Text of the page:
Nashville receives federal aid to support MNPD mental health co-response program

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Posted at 6:59 AM, Mar 10, 2022
and last updated 2022-03-10 07:59:14-05

NASHVILLE, Tenn. (WTVF) — There's been a push for police departments around the country to be better equipped to handle mental health calls.

Nashville Mayor John Copper heard the cry and established the "Partners in Care" program, a co-response model that places mental health clinicians in police cars.

In June 2021, Metro Nashville launched the program at two precincts: North and Hermitage.

This pilot program connects individuals who are having a mental health crisis to care services while ensuring the safety and well-being of community members, police officers, emergency medical responders and clinicians.

The city reports the program is delivering on its charge: 41% of participants are experiencing active mental health crisis at the time of service; 96% are connected to care; less than 4% are arrested.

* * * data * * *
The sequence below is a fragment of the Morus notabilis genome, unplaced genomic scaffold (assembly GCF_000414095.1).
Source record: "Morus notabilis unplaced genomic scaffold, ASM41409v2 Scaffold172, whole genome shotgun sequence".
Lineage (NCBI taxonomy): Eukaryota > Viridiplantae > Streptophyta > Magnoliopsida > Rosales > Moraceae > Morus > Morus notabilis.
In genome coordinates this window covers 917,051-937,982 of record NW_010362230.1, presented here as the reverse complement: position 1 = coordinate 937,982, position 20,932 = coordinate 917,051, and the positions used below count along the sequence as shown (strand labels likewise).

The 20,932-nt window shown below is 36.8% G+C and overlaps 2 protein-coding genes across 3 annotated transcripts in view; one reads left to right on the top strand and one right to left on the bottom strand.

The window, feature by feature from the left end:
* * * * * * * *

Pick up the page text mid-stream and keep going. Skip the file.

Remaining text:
Recently Nashville received federal technical assistance to support the development of the city’s non-law enforcement model of response.

This new service will complement the Partners in Care pilot.

The Substance Abuse and Mental Health Services Administration (SAMHSA) GAINS Center selected Nashville as one of five sites nationally to participate in the Learning Collaborative on Response Models.

The GAINS Center will conduct a county-wide strategic plan to develop the service in time for deployment likely in the latter half of 2023.

The mayor’s office is convening a planning committee to guide the process. Members of this committee will include key departments and stakeholders, who have been involved in Partners in Care.

Participation in the Learning Collaborative highlights Nashville as an emerging model of response.